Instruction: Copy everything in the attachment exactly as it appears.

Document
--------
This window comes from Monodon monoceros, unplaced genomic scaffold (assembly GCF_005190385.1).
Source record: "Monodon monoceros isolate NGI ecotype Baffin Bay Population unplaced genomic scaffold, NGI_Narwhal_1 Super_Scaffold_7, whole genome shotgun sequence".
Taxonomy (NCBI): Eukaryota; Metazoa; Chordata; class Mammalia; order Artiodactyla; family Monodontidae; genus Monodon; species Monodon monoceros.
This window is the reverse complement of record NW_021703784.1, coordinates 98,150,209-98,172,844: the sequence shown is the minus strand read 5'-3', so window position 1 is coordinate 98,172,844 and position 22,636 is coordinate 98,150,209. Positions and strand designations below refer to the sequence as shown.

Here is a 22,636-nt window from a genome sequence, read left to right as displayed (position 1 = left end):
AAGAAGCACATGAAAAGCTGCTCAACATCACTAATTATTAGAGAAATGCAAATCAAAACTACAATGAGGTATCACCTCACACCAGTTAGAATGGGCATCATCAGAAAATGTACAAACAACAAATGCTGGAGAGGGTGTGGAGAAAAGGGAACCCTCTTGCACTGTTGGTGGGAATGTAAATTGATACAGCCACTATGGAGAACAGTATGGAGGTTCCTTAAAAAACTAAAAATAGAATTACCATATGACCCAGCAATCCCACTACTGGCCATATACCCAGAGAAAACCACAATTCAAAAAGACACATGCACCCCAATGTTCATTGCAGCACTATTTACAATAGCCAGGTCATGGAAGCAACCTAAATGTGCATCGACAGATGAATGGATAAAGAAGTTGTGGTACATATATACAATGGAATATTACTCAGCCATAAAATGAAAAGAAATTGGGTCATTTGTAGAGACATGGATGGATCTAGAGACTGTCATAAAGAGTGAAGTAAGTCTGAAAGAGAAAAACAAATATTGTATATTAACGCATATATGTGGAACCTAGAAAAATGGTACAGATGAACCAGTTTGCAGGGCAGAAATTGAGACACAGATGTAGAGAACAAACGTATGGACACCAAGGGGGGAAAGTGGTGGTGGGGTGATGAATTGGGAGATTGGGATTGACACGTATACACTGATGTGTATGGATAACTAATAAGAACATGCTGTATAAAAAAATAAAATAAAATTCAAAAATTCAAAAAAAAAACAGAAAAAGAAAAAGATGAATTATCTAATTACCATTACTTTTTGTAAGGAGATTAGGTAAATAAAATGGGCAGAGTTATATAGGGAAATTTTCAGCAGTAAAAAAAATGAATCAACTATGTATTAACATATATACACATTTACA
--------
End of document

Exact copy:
This window comes from Monodon monoceros, unplaced genomic scaffold (assembly GCF_005190385.1).
Source record: "Monodon monoceros isolate NGI ecotype Baffin Bay Population unplaced genomic scaffold, NGI_Narwhal_1 Super_Scaffold_7, whole genome shotgun sequence".
Taxonomy (NCBI): Eukaryota; Metazoa; Chordata; class Mammalia; order Artiodactyla; family Monodontidae; genus Monodon; species Monodon monoceros.
This window is the reverse complement of record NW_021703784.1, coordinates 98,150,209-98,172,844: the sequence shown is the minus strand read 5'-3', so window position 1 is coordinate 98,172,844 and position 22,636 is coordinate 98,150,209. Positions and strand designations below refer to the sequence as shown.

Here is a 22,636-nt window from a genome sequence, read left to right as displayed (position 1 = left end):
AAGAAGCACATGAAAAGCTGCTCAACATCACTAATTATTAGAGAAATGCAAATCAAAACTACAATGAGGTATCACCTCACACCAGTTAGAATGGGCATCATCAGAAAATGTACAAACAACAAATGCTGGAGAGGGTGTGGAGAAAAGGGAACCCTCTTGCACTGTTGGTGGGAATGTAAATTGATACAGCCACTATGGAGAACAGTATGGAGGTTCCTTAAAAAACTAAAAATAGAATTACCATATGACCCAGCAATCCCACTACTGGCCATATACCCAGAGAAAACCACAATTCAAAAAGACACATGCACCCCAATGTTCATTGCAGCACTATTTACAATAGCCAGGTCATGGAAGCAACCTAAATGTGCATCGACAGATGAATGGATAAAGAAGTTGTGGTACATATATACAATGGAATATTACTCAGCCATAAAATGAAAAGAAATTGGGTCATTTGTAGAGACATGGATGGATCTAGAGACTGTCATAAAGAGTGAAGTAAGTCTGAAAGAGAAAAACAAATATTGTATATTAACGCATATATGTGGAACCTAGAAAAATGGTACAGATGAACCAGTTTGCAGGGCAGAAATTGAGACACAGATGTAGAGAACAAACGTATGGACACCAAGGGGGGAAAGTGGTGGTGGGGTGATGAATTGGGAGATTGGGATTGACACGTATACACTGATGTGTATGGATAACTAATAAGAACATGCTGTATAAAAAAATAAAATAAAATTCAAAAATTCAAAAAAAAAACAGAAAAAGAAAAAGATGAATTATCTAATTACCATTACTTTTTGTAAGGAGATTAGGTAAATAAAATGGGCAGAGTTATATAGGGAAATTTTCAGCAGTAAAAAAAATGAATCAACTATGTATTAACATATATACACATTTACA